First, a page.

Configuring hostapd on Raspberry Pi

Configuring hostapd on Raspberry Pi

The daemon hostapd is a Linux service which enables  a “host” computer to become a WiFi Access Point (AP).     Thus  “host” + “AP” + “d”  (for daemon) gives the name hostapd.

I originally learned to set up hostapd from  instructions on Pastebin written by user Dryfire117,1 andlater found useful instructions on the Raspberry Pi website.2 The process originally involved building the daemon from source code to get support for the nl80211 driver, but that is now included with the prepackaged version you can install using apt-get. Here are the main steps:

  1.  Install:  Install hostapd with the following command
    $ sudo apt-get install hostapd
  2. Configure: Create and edit the configuration file, at /etc/hostapd/hostapd.conf.
    For starters, include the following:

    #If this fails, try rt1871xdrv a 
    # Name of the new network: best use the hostname
    # Pick a channel not already in use
    # Change to b for older devices?
    # Disable this to insure the AP is visible:

    This creates an open, unsecured access point. Anybody can connect to it without having to give a password. In some cases that is what you want, but in other cases you will want
    to turn on WPA for security and add a password.  In that case, add the following to the hostapd.conf file:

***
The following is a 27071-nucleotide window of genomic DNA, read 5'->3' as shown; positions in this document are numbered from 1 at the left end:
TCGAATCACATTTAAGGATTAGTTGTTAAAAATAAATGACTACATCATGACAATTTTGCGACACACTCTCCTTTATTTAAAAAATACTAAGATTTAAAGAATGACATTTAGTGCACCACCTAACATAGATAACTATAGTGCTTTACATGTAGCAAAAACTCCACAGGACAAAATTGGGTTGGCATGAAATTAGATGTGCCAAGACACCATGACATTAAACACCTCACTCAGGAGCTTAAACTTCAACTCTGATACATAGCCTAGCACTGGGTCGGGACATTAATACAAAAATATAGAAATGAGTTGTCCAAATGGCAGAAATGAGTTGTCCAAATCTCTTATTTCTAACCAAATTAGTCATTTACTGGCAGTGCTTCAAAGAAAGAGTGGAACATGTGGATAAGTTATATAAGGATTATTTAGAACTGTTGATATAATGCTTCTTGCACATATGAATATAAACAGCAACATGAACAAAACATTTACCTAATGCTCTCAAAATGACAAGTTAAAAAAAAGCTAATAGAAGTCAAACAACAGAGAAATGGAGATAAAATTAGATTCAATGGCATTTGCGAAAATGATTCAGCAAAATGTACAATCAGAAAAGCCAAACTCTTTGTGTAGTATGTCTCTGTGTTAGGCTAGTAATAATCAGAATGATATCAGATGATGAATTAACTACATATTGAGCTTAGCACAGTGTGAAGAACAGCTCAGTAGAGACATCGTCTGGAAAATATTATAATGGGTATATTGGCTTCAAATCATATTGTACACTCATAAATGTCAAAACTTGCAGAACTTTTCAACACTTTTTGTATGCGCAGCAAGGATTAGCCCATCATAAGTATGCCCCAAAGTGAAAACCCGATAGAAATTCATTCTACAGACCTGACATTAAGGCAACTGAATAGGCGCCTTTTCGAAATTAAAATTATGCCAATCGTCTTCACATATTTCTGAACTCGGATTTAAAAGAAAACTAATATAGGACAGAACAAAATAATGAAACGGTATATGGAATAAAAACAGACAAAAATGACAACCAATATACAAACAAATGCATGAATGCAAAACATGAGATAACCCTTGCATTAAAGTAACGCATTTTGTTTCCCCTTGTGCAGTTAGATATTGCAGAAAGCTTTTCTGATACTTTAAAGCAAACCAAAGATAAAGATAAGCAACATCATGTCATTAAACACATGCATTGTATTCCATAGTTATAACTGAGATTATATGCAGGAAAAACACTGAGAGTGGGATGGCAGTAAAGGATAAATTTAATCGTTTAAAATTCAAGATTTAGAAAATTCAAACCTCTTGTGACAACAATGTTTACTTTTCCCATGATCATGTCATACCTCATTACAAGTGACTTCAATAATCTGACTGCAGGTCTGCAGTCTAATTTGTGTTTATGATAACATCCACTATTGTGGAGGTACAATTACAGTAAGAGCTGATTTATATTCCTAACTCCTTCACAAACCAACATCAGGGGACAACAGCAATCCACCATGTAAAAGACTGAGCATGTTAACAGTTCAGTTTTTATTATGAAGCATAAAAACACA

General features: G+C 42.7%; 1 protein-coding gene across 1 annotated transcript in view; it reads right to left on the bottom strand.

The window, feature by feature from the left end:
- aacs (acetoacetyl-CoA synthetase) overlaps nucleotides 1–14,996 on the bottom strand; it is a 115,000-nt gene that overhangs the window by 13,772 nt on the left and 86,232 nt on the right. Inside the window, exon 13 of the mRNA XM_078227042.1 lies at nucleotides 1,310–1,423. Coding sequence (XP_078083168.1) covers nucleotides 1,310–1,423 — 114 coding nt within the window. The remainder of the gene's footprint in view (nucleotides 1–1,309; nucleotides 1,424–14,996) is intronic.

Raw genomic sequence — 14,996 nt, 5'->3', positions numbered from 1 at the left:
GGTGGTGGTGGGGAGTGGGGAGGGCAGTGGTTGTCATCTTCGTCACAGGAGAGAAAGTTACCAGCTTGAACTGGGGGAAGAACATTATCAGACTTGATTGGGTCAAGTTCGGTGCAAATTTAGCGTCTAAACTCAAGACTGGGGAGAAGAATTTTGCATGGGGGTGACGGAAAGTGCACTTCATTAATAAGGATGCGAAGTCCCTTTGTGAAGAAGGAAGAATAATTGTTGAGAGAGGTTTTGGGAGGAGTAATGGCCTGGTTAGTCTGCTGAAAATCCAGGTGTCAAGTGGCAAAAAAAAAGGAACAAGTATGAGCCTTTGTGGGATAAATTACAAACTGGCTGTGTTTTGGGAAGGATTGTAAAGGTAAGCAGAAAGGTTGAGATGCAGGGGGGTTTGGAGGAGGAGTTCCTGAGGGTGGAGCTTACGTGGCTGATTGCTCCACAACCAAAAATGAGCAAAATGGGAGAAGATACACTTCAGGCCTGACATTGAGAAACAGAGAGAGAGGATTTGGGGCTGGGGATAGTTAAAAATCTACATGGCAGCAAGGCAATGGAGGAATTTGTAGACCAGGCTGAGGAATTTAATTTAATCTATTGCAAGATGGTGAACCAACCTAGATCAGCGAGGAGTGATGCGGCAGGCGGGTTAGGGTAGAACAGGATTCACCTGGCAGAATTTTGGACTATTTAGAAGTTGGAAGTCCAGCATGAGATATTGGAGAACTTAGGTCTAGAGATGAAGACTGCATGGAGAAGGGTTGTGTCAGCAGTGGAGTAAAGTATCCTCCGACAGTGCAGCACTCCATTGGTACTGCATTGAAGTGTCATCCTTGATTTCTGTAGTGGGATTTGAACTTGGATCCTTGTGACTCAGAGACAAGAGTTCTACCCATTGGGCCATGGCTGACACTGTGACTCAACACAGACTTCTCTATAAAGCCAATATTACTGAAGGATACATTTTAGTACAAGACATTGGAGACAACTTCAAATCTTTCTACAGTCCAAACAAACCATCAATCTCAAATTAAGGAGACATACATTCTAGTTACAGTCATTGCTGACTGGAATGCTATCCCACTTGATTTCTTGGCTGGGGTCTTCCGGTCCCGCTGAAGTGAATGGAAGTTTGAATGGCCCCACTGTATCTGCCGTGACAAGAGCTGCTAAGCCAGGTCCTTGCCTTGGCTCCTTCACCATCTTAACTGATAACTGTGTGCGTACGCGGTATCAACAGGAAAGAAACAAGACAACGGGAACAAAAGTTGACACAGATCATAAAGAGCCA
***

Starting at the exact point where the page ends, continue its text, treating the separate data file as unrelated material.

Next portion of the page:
You should, of course, pick a better password. It has to be at least 8 characters long.

    There are many, many other options which can be set in this configuration file, but these are the ones needed in most cases to get up and running. Full documentation of the options can be found in a sample configuration file at

    A few things I’ve learned from testing options on the Raspberry pi are that trying to enable the Automated Channel Selection (ACS) algorithm  via “channel=0” does not work, and setting “hw_mode=any” does not work. At least they didn’t work for me when I tried them, but maybe they have been fixed since then.

  3. Test:  Test it manually to make sure the configuration file is okay:
    $  sudo /usr/sbin/hostapd /etc/hostapd/hostapd.conf

    If there are errors it will complain and abort.  Unfortunately some older wifi devices don’t support all the features necessary to run an access point.   This is where you find out if yours will work.If there are no problems it will run and you can see the network SSID on a nearby device. Simply press ^C to stop it.

  4. Enable: Have The latest version of hostapd uses systemd startup rather than initd.  It also starts out “masked” so you need to first unmask the service.  The commands are (as root):
    #  systemctl unmask hostapd
    #  systemctl enable hostapd

    You can test manually that the service will start this way with

    #  systemctl start hostapd

    You can, if you wish, change the location of the configuration file by editing the file /etc/defaults/hostapd and setting the variable DAEMON_CONF to the full path to the alternate configuration file.

Once hostapd is enabled and running, the next step is to enable the DHCP service, so that clients joining the network are automatically assigned IP addresses.


  1. How to: Make a Raspberry Pi Powered Wifi Repeater” by Dryfire117,
  2. Setting up a Raspberry Pi as a routed wireless access point,”
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